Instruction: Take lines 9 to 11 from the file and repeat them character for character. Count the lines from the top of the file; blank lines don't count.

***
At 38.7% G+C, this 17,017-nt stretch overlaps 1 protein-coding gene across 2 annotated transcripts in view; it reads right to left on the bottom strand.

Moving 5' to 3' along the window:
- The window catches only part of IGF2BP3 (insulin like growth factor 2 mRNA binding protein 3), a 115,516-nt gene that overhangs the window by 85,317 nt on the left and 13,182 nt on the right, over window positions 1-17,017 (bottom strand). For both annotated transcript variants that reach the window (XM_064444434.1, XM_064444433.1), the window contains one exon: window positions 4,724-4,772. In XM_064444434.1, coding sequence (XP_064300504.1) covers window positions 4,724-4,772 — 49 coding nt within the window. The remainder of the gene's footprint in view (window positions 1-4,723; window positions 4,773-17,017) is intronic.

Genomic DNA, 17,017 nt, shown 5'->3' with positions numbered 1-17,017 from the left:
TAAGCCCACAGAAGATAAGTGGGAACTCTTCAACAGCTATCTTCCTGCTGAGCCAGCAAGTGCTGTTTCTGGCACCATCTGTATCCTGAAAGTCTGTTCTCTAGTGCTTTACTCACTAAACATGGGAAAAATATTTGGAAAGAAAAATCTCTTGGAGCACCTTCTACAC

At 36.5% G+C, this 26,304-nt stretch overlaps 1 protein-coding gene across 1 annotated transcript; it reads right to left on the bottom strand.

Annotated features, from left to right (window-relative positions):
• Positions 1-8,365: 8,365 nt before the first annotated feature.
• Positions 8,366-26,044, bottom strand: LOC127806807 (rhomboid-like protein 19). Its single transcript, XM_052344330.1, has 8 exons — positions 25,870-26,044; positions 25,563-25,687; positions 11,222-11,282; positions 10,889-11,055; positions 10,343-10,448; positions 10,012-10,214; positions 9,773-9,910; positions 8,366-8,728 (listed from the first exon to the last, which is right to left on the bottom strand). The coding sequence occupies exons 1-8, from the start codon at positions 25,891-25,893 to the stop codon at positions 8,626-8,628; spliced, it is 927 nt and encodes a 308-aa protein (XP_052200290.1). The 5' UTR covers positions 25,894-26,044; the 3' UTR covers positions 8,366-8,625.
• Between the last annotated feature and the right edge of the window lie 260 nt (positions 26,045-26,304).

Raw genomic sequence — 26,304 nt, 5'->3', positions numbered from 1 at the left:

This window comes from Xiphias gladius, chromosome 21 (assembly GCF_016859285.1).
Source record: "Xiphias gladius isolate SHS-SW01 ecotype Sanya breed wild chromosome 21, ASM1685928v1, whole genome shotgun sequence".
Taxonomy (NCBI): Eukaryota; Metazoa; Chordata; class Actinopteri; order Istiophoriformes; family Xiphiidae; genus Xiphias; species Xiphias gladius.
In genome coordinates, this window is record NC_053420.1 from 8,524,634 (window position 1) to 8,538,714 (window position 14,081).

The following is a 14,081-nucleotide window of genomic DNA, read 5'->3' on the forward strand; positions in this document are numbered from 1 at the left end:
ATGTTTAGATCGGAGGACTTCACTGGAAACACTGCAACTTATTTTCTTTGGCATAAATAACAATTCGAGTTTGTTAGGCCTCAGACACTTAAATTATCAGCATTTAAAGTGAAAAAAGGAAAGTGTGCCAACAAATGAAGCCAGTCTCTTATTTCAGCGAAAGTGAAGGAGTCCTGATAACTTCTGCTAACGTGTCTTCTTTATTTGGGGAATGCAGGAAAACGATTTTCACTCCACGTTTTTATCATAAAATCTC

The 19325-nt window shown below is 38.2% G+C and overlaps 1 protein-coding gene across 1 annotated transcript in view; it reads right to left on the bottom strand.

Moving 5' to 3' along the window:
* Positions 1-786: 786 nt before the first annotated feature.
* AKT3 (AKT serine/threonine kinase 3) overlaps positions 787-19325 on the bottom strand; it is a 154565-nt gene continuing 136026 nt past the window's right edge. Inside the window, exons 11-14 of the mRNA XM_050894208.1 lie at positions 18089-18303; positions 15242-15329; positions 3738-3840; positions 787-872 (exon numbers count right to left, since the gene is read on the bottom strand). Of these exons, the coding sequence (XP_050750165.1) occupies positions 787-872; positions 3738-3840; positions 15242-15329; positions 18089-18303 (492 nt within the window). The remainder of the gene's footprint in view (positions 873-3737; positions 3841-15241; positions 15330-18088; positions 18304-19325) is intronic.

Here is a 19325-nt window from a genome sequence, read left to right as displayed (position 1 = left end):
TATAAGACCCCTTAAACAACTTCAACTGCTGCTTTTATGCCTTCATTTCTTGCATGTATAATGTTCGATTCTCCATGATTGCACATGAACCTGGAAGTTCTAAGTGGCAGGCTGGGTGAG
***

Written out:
• Positions 8,366-26,044, bottom strand: LOC127806807 (rhomboid-like protein 19). Its single transcript, XM_052344330.1, has 8 exons — positions 25,870-26,044; positions 25,563-25,687; positions 11,222-11,282; positions 10,889-11,055; positions 10,343-10,448; positions 10,012-10,214; positions 9,773-9,910; positions 8,366-8,728 (listed from the first exon to the last, which is right to left on the bottom strand). The coding sequence occupies exons 1-8, from the start codon at positions 25,891-25,893 to the stop codon at positions 8,626-8,628; spliced, it is 927 nt and encodes a 308-aa protein (XP_052200290.1). The 5' UTR covers positions 25,894-26,044; the 3' UTR covers positions 8,366-8,625.
• Between the last annotated feature and the right edge of the window lie 260 nt (positions 26,045-26,304).

Raw genomic sequence — 26,304 nt, 5'->3', positions numbered from 1 at the left: